LindaSue (July ‘17) shares her soul-game experience.

LindaSue’s visual concept of soul.LindaSue’s visual concept of soul.

LindaSue’s visual concept of soul.

“I chose number 1 –mostly. The soul is the same size as its body was in life. But, as in 4, the soul is also like a cloud or a vapor, a spirit without definite form.

I do believe in heaven and hell. ‘… to be absent from the body is to be present with the Lord.’

I also believe that when I believe, I will pass from death to ever-lasting life.”


I remember my first paying job! Like Frances, I consider my first formal employment as my first job.
My folks did not want me to work in high school so my first job came in my freshman fall of college. My sister-in-law arranged it. I became a front desk clerk at a hotel that primarily served the real estate developer on whose vast property it sat.
Those were the days when planes of buyers arrived from the east: Pittsburgh, Lansing, Detroit, Milwaukee, Toronto…. Such places had miserable winters. Men who worked in factories hoped to retire in a
place where they could boat, hunt and fish while leaving hard winters and their aching backs behind them.
20 to 30 salesmen would caravan in their white jeeps to the airport and pick up the victims –er –couples, bring them back to the resort and start plying them with food and booze. These middle-class factory workers took full advantage of this royal treatment.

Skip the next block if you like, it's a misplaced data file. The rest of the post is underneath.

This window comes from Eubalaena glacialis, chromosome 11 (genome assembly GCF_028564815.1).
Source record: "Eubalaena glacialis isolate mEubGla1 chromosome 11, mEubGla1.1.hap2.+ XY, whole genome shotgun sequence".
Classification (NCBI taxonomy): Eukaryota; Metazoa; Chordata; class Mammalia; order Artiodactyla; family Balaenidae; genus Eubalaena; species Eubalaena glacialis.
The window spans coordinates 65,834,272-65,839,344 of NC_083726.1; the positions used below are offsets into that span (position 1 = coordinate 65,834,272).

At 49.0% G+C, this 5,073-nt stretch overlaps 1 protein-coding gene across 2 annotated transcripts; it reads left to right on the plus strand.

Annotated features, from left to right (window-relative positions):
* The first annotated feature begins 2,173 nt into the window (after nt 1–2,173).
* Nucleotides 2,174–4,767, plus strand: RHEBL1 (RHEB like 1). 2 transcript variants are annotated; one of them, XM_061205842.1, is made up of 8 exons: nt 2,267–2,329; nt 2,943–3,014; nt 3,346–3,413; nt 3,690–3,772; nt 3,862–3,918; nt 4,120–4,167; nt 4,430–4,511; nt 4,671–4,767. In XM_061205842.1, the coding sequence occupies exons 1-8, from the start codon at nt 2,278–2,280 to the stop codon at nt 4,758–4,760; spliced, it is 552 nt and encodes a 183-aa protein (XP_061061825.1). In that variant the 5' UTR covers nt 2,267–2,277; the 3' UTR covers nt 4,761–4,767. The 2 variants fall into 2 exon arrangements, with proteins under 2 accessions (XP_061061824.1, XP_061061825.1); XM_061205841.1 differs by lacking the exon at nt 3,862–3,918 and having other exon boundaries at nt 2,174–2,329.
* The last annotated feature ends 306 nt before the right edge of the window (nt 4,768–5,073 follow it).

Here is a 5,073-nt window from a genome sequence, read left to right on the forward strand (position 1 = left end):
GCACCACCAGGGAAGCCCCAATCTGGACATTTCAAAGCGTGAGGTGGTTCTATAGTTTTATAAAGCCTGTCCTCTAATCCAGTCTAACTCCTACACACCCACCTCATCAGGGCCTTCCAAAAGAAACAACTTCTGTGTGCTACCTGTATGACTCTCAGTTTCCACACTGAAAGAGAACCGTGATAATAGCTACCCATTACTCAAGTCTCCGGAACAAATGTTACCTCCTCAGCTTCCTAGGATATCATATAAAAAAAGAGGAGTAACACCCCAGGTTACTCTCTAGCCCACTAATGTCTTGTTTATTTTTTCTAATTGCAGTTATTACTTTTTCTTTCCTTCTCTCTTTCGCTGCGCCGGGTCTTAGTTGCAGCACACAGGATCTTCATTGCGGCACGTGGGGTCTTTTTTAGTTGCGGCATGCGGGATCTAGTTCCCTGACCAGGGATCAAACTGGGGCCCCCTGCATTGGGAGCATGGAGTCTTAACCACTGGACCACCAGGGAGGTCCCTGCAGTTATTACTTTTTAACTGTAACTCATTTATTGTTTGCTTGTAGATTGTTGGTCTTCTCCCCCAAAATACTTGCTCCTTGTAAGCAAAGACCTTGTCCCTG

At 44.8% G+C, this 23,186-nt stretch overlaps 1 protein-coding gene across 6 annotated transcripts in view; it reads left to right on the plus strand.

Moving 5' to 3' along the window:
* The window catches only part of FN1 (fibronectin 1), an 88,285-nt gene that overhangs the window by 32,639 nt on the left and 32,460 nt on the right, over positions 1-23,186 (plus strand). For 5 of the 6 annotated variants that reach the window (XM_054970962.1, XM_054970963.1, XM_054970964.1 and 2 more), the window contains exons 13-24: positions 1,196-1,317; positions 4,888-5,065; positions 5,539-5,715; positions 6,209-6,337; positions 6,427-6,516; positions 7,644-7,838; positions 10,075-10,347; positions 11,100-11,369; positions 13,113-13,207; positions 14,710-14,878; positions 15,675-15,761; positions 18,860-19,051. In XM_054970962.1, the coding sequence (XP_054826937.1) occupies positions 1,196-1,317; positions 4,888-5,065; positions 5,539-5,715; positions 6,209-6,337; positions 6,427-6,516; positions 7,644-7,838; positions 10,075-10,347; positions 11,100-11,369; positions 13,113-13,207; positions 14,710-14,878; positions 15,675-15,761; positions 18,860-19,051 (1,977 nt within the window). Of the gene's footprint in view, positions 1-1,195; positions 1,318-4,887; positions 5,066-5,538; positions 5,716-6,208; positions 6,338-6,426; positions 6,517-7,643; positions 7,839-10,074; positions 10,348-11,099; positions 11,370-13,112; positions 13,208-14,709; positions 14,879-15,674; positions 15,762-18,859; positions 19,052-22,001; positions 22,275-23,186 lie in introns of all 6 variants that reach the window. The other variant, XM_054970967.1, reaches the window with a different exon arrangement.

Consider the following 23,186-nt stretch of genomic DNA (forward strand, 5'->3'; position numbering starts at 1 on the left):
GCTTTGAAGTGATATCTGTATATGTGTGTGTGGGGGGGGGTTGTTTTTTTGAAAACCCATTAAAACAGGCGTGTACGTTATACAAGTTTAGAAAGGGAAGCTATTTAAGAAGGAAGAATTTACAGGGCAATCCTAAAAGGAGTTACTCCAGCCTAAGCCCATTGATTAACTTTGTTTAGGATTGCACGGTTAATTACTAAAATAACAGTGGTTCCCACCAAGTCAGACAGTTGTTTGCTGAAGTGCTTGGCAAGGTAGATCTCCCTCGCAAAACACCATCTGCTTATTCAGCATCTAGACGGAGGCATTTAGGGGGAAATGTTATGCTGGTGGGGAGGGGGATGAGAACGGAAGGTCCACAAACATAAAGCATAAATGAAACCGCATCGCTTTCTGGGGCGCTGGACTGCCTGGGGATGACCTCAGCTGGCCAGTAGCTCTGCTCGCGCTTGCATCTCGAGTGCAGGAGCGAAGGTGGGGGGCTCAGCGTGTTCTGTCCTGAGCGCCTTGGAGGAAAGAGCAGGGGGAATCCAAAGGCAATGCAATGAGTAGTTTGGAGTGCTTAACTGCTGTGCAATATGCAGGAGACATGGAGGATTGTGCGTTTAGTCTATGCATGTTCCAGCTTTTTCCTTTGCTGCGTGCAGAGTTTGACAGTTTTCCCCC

The next morning the salesmen would pick them up and show them lot after lot (some without paved roads and utilities to them “yet”). They extolled the joys of the reservoir (which was just barely starting to fill at that time), pointed to the air-clear view to the purple mountain majesty (a quick hour away), and
the mild weather (bereft of humidity!)

After more food and booze, vision-blurred men would have talked their “tired of fighting
it” spouses into signing papers for property that would be
“building-ready” when gold watches were received and pension checks came rolling in.
Then jeeps filled with sleeping passengers would be caravaned back to the airport. They would receive a grand send-off as confirmation that they had made the deal of the century on a piece of paradise –and asked to tell their friends to fill the next plane!

My job was to check the Easterners in and out, and make sure to notify the sales team if anyone was bored, drifting off –or (horrors!) arguing about whether or not they should buy.

Rooms not taken by the east-of-the-Mississippi guests were open to the public. I had plenty to do as I was clerk, cashier, concierge, and evening housekeeping.
I worked 2:00 to 10:00 pm. We were the nicest hotel near the blue-collar town of Pueblo, Colorado. We were contracted by the Colorado State Fair for entertainers’ accommodations. I once made Glen Campbell’s bed and cleaned his room after he checked out. The maids had left and we needed it for a bride and groom coming that night. I met a lot of 70’s Country-Western entertainers and many a traveling salesman. Almost no families stayed there. It was too expensive and too far from town.

Me, sitting on a bench in front  of the property office of my first job. It was the winter of 1971. It was taken by one of the salesmen.